Presented on Wednesday, Feb. 22, 2012 at "Mobile Technology & Social Change" by Michelle Fanzo of Four Corners Consulting. Event was organized by the New York Technology Council and held at Microsoft. www.nytech.org
Sahanahelped plot the location of medical infrastructure by asking Haiti-based volunteers to help in discerning their precise coordinates from raw data. Commonly called crowdsourcing, this was a key feature of Ushahidias well, which used volunteers based in the US to sift through thousands of SMS’s from the ground in order to prioritize and categorize incoming information. The non-profit media outfit Internews and Thomson Reuters Foundation’s Emergency Information Service helped humanitarian agencies communicate directly with those affected through a local network of radio stations and SMS feedback from victims. UN andUS Southern Command use SMS, Twitter and other internet based solutions as well.
Data is captured by a visiting health assistant and sent via mobile phone to Cell Life offices, where the information is uploaded to a database.- Goals; all at a much more affordable rate than in a hospital, and in a much more accessible way than asking patients to get themselves to a clinic for a check up.
Manysm farms = livlihood; 5,000 elephants .north central Kenya known as worst area for such conflict. both of whom benefit from tourism. Meanwhile, communities suffer. Farmers get killed. Elephants get speared or poisoned."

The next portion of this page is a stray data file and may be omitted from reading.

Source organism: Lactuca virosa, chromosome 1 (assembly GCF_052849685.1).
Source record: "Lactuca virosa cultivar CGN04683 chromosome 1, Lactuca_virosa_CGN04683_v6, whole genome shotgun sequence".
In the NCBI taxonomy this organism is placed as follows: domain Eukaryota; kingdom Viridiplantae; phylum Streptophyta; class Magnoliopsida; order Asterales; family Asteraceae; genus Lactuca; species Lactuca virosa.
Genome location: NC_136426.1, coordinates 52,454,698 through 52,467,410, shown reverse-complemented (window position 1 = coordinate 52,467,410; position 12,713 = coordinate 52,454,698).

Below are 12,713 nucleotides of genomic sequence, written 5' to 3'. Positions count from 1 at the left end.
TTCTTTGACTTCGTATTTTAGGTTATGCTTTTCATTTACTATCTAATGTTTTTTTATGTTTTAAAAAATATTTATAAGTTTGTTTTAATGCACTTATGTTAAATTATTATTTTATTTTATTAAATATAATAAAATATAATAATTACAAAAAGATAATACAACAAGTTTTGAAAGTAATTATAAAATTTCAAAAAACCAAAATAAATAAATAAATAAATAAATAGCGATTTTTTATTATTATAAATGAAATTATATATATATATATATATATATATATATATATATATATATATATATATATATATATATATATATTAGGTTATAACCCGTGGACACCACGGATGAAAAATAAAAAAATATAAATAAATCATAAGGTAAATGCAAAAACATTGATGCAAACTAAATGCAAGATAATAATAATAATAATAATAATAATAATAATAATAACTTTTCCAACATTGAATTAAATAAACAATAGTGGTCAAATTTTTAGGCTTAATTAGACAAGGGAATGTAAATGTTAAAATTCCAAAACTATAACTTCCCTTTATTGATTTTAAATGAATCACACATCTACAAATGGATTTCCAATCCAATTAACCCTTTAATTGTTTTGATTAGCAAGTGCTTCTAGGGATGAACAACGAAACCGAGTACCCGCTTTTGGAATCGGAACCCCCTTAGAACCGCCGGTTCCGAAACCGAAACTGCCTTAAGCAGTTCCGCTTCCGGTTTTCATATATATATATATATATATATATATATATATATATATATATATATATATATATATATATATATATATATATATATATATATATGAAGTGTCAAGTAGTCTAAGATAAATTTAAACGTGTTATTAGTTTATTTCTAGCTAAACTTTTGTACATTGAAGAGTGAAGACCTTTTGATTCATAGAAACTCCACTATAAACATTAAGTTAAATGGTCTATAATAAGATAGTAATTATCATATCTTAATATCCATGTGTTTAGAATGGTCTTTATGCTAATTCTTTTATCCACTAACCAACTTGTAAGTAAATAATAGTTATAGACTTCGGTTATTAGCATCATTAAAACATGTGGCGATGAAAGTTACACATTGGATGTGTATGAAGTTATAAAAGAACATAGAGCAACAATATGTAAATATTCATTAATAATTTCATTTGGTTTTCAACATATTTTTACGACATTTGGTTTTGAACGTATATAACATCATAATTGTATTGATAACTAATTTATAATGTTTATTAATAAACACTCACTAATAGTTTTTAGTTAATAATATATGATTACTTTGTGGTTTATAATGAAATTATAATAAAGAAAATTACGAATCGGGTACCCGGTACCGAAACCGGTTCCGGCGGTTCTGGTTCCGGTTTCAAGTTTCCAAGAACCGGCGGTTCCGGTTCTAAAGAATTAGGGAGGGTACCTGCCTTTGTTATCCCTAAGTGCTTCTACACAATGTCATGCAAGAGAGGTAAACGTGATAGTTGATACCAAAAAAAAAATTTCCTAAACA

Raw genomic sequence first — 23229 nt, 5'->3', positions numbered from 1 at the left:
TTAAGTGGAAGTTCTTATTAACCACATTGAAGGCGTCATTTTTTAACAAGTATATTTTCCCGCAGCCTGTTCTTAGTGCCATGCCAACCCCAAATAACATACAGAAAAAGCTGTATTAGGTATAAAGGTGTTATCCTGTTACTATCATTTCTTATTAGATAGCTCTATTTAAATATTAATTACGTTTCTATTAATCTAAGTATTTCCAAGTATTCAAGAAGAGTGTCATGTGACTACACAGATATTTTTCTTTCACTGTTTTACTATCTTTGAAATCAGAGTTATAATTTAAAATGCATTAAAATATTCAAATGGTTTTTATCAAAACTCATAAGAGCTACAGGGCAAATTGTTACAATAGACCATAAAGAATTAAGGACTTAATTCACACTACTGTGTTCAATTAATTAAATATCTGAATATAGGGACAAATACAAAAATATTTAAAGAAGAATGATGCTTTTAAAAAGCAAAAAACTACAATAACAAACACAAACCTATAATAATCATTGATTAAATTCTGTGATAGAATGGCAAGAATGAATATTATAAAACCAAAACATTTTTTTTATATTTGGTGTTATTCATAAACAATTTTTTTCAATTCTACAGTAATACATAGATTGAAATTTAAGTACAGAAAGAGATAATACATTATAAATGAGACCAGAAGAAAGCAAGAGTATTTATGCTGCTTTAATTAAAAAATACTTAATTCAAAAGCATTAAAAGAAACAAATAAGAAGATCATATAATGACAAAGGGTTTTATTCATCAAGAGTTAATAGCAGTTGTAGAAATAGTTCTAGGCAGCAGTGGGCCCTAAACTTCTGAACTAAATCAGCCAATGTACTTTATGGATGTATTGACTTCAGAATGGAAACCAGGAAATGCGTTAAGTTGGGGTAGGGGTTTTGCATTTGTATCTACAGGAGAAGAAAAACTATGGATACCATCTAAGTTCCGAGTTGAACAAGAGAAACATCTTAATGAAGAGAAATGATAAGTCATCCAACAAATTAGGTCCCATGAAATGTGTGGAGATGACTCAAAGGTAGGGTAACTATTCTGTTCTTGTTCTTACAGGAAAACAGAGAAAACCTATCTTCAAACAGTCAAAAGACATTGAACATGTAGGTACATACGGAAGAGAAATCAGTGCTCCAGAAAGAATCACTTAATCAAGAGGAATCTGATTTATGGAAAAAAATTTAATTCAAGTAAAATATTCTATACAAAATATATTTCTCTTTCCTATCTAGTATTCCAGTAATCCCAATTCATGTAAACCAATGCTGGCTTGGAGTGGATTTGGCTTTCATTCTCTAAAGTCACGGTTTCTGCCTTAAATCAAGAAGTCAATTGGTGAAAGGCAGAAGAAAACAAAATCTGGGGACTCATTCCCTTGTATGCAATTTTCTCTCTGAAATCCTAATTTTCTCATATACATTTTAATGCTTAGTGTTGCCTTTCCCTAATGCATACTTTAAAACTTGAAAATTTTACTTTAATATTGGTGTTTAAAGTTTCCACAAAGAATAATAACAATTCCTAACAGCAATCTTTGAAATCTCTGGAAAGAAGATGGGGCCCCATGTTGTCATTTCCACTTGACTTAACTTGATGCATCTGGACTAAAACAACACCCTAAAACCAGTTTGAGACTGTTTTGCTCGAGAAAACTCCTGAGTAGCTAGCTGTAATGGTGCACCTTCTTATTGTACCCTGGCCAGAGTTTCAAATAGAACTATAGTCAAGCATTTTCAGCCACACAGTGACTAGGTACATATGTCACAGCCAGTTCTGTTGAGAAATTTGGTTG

The situation: Due to location and geological characteristics, Panama is exposed to very intense and long lasting rainfalls, windstorms, floods, droughts, wildfires, earthquakes, landslides, tropical cyclones, tsunamis and El Niño-La Niña episodes. Who’s at risk? High proportion of the low-income population lives in areas most exposed to natural hazards and resides in inadequately built structures. What’s needed?: an affordable system to keep local communities informed during disaster, facilitate communication, evacuation, and avoid loss of life. What happened?: Set up an early warning system with simple technology: mobile phone, radio broadcasts, light systems. Monitored weather and water conditions, sent data to central place. 2 pronged: local and central, info over radio.
The situation: in poor countries in northwest Africa drought and desertification are making it very hard to grown food. Increasing costs of food mean more people cannot afford it = food insecurity. In Mauritania: Sahara desert is advancing 3 miles per year; increased crop failures, wind erosion, reduction of tree and grass vegetation, and depletion of the water table. Who’s at risk? Poor Liberians: 41% classified as food insecure and chronic malnutrition levels estimated at 42%. Two-thirds of food is imported and 64% of the population lives on $1 per day or less. What’s needed?: improve understanding of food access situation by developing an integrated, centralized approach to data collection, and to allow more players to participate and understand what is being done. What happened?: 36 food markets around Mauritania, and many as well in Liberia, are monitored for food prices, and food availability. Data sent my SM Sot central database. Government and NGOs see the data, can see trends and upcoming shortages to target humanitarian interventions – what exactly is need, how much. Data is about to be made available on website for public access.